What is it?
Arts participation is defined as involvement in artistic and creative activities, such as dance, drama, music, painting, or sculpture. It can occur either as part of the curriculum or as extra-curricular activity. Participation may be organised as regular weekly or monthly activities, or more intensive programs such as summer schools or residential courses. Whilst these activities have educational value in themselves, this Toolkit entry focuses on the benefits of arts participation for core academic achievement.
How effective is it?
Overall, the impact of arts participation on academic learning appears to be positive but low. Improved outcomes have been identified in English, mathematics and science. Benefits have been found in both primary and secondary schools, with greater effects on average for younger learners and, in some cases, for disadvantaged students.
Some arts activities have been linked with improvements in specific outcomes. For example, there is some evidence of a positive link between music and spatial awareness and between drama and writing.
Wider benefits such as more positive attitudes to learning and increased well-being have also consistently been reported.
A 2011 review of arts in schools was commissioned by the Northern Territory Department for Education and Training. The authors noted that, in Australia, few large-scale research studies have looked at the causal impact of the arts on academic achievement.
Since then, there has been only one article examining the relationship between arts participation and standardised measures of academic achievement. One Australian study examined the impact of arts participation on the academic performance of students in ten New South Wales primary schools in highly disadvantaged settings. The lack of Australasian-based studies on the topic may be due to the variability in the type and number of interventions, which poses difficulties for providing evidence of impact. The available studies tend to focus on students in disadvantaged settings.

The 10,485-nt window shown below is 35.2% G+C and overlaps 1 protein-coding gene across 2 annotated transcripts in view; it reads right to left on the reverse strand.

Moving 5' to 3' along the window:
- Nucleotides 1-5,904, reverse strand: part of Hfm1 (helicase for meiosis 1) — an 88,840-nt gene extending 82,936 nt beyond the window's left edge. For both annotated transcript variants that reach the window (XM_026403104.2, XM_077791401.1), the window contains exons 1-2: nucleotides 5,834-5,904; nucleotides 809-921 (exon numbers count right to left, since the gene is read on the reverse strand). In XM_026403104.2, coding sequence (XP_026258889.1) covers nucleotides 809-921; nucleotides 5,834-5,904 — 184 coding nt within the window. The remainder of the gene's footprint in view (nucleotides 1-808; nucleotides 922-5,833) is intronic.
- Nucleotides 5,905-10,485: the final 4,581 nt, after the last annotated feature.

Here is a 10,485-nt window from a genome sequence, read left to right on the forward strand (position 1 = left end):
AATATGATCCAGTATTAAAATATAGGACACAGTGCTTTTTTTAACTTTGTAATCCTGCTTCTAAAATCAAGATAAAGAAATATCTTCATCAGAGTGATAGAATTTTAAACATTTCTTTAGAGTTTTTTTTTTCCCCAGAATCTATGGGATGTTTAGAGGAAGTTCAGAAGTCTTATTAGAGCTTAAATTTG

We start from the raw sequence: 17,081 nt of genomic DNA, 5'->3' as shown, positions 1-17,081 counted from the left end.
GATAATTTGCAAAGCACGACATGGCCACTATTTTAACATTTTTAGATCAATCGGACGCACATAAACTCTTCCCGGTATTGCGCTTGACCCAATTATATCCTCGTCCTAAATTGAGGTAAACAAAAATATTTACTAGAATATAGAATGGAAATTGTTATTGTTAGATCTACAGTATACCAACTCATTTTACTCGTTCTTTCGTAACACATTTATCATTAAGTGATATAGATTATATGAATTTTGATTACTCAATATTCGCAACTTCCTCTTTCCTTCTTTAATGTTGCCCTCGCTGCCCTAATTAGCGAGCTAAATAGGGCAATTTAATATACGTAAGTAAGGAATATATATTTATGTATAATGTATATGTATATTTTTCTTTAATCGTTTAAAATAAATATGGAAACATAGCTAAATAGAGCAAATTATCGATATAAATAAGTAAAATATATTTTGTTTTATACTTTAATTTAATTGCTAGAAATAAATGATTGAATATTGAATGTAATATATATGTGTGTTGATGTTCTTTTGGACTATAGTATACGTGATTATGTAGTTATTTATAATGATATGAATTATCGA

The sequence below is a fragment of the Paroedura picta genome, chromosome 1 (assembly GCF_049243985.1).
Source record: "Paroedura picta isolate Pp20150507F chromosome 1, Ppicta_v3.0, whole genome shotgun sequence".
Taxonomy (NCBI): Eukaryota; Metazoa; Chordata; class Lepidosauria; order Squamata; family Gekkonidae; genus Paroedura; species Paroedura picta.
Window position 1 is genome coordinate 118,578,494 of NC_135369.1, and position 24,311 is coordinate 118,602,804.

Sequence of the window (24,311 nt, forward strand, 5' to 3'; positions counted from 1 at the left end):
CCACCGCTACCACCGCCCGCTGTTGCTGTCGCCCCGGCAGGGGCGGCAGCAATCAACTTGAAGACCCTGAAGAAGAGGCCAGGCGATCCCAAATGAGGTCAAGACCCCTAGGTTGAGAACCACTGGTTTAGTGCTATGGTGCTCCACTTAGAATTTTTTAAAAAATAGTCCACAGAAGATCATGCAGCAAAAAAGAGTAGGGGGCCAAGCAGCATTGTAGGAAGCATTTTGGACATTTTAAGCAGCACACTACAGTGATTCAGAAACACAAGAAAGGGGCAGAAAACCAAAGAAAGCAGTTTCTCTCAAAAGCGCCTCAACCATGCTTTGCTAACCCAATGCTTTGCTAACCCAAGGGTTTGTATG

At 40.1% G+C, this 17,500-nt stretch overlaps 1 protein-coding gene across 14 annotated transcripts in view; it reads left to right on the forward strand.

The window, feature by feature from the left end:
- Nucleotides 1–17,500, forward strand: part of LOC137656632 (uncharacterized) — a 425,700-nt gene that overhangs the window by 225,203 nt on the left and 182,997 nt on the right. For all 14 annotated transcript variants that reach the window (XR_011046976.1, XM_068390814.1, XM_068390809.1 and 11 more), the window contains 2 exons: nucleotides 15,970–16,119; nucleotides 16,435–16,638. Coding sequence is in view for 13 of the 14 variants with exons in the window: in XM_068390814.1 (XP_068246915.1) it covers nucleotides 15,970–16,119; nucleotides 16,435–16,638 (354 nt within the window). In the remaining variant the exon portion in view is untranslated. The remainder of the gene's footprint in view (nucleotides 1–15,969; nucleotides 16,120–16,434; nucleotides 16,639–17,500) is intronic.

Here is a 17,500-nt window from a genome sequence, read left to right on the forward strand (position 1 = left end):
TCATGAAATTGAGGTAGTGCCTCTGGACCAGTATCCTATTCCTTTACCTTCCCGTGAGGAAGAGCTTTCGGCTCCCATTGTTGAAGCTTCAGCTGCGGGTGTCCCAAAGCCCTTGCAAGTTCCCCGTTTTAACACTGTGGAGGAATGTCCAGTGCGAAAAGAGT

How secure is the evidence?
There are a number of systematic reviews and meta-analyses which have found small benefits for arts participation. The two months’ progress figure reflects this pattern of findings.The evidence quality is rated as moderate because although there are five reviews, based on experimental studies, effect sizes vary widely.
What are the costs?
Costs vary considerably from junior drama groups with small performances (estimated at $10 per student), through to organised dance groups for young people ($175 per class per session) to high quality music tuition ($100 per student per hour). On average, costs are estimated at $280 per student per year, though some activities would be considerably more expensive. Overall, costs are estimated as low.
What should I consider?
The research evidence shows a wide range of effects from the programs studied. What is the link between your chosen arts intervention and the outcomes you want to improve, and how will you tell if it’s successful?
Improvements in learning appear to be more achievable with younger learners.
The evidence supporting the academic impact of learning to play an instrument is particularly promising.
Arts-based approaches may offer a route to re-engage older students in learning, but this does not always translate into better achievement. How will you use increased engagement to improve teaching and learning for these students?
Arts interventions have educational value in themselves, but they are not, on average, a highly effective way to raise core academic achievement.